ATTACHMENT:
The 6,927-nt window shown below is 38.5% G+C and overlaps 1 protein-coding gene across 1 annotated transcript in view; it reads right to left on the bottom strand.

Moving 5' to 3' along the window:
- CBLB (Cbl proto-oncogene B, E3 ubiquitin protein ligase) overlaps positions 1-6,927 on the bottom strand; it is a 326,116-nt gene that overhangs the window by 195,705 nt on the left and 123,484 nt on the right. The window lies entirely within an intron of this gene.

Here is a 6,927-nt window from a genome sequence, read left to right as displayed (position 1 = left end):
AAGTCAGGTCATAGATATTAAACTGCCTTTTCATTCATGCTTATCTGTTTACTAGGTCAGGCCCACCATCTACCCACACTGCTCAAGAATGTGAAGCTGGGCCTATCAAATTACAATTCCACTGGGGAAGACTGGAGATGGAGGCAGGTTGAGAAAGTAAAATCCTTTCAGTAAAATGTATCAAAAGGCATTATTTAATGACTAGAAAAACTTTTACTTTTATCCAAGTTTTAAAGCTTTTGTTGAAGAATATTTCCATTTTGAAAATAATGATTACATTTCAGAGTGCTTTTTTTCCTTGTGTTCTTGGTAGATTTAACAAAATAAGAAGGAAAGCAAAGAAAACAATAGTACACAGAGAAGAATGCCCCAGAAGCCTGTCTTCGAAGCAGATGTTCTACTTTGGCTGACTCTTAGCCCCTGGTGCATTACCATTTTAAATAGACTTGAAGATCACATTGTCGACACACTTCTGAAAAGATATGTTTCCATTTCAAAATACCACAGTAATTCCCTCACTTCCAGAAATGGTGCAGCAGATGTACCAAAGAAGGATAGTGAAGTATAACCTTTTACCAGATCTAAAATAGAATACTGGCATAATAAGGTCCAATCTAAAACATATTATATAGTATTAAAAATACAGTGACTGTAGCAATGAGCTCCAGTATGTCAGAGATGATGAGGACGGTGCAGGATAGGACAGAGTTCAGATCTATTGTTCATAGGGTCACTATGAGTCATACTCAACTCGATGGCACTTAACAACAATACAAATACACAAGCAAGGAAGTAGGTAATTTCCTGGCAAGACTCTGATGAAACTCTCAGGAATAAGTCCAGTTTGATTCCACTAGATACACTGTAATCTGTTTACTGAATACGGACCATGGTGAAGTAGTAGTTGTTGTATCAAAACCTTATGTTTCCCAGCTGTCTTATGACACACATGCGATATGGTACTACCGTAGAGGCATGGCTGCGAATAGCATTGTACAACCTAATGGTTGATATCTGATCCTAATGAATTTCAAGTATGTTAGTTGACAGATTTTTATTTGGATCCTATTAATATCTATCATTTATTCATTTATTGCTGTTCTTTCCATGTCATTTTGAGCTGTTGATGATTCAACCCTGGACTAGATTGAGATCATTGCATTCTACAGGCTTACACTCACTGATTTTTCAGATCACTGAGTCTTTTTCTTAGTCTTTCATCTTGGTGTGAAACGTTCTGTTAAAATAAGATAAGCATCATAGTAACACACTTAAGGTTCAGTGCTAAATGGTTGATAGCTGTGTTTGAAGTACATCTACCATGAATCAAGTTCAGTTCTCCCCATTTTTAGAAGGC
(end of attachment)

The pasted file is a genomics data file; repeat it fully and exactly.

The 6,927-nt window shown below is 38.5% G+C and overlaps 1 protein-coding gene across 1 annotated transcript in view; it reads right to left on the bottom strand.

Moving 5' to 3' along the window:
- CBLB (Cbl proto-oncogene B, E3 ubiquitin protein ligase) overlaps positions 1-6,927 on the bottom strand; it is a 326,116-nt gene that overhangs the window by 195,705 nt on the left and 123,484 nt on the right. The window lies entirely within an intron of this gene.

Here is a 6,927-nt window from a genome sequence, read left to right as displayed (position 1 = left end):
AAGTCAGGTCATAGATATTAAACTGCCTTTTCATTCATGCTTATCTGTTTACTAGGTCAGGCCCACCATCTACCCACACTGCTCAAGAATGTGAAGCTGGGCCTATCAAATTACAATTCCACTGGGGAAGACTGGAGATGGAGGCAGGTTGAGAAAGTAAAATCCTTTCAGTAAAATGTATCAAAAGGCATTATTTAATGACTAGAAAAACTTTTACTTTTATCCAAGTTTTAAAGCTTTTGTTGAAGAATATTTCCATTTTGAAAATAATGATTACATTTCAGAGTGCTTTTTTTCCTTGTGTTCTTGGTAGATTTAACAAAATAAGAAGGAAAGCAAAGAAAACAATAGTACACAGAGAAGAATGCCCCAGAAGCCTGTCTTCGAAGCAGATGTTCTACTTTGGCTGACTCTTAGCCCCTGGTGCATTACCATTTTAAATAGACTTGAAGATCACATTGTCGACACACTTCTGAAAAGATATGTTTCCATTTCAAAATACCACAGTAATTCCCTCACTTCCAGAAATGGTGCAGCAGATGTACCAAAGAAGGATAGTGAAGTATAACCTTTTACCAGATCTAAAATAGAATACTGGCATAATAAGGTCCAATCTAAAACATATTATATAGTATTAAAAATACAGTGACTGTAGCAATGAGCTCCAGTATGTCAGAGATGATGAGGACGGTGCAGGATAGGACAGAGTTCAGATCTATTGTTCATAGGGTCACTATGAGTCATACTCAACTCGATGGCACTTAACAACAATACAAATACACAAGCAAGGAAGTAGGTAATTTCCTGGCAAGACTCTGATGAAACTCTCAGGAATAAGTCCAGTTTGATTCCACTAGATACACTGTAATCTGTTTACTGAATACGGACCATGGTGAAGTAGTAGTTGTTGTATCAAAACCTTATGTTTCCCAGCTGTCTTATGACACACATGCGATATGGTACTACCGTAGAGGCATGGCTGCGAATAGCATTGTACAACCTAATGGTTGATATCTGATCCTAATGAATTTCAAGTATGTTAGTTGACAGATTTTTATTTGGATCCTATTAATATCTATCATTTATTCATTTATTGCTGTTCTTTCCATGTCATTTTGAGCTGTTGATGATTCAACCCTGGACTAGATTGAGATCATTGCATTCTACAGGCTTACACTCACTGATTTTTCAGATCACTGAGTCTTTTTCTTAGTCTTTCATCTTGGTGTGAAACGTTCTGTTAAAATAAGATAAGCATCATAGTAACACACTTAAGGTTCAGTGCTAAATGGTTGATAGCTGTGTTTGAAGTACATCTACCATGAATCAAGTTCAGTTCTCCCCATTTTTAGAAGGC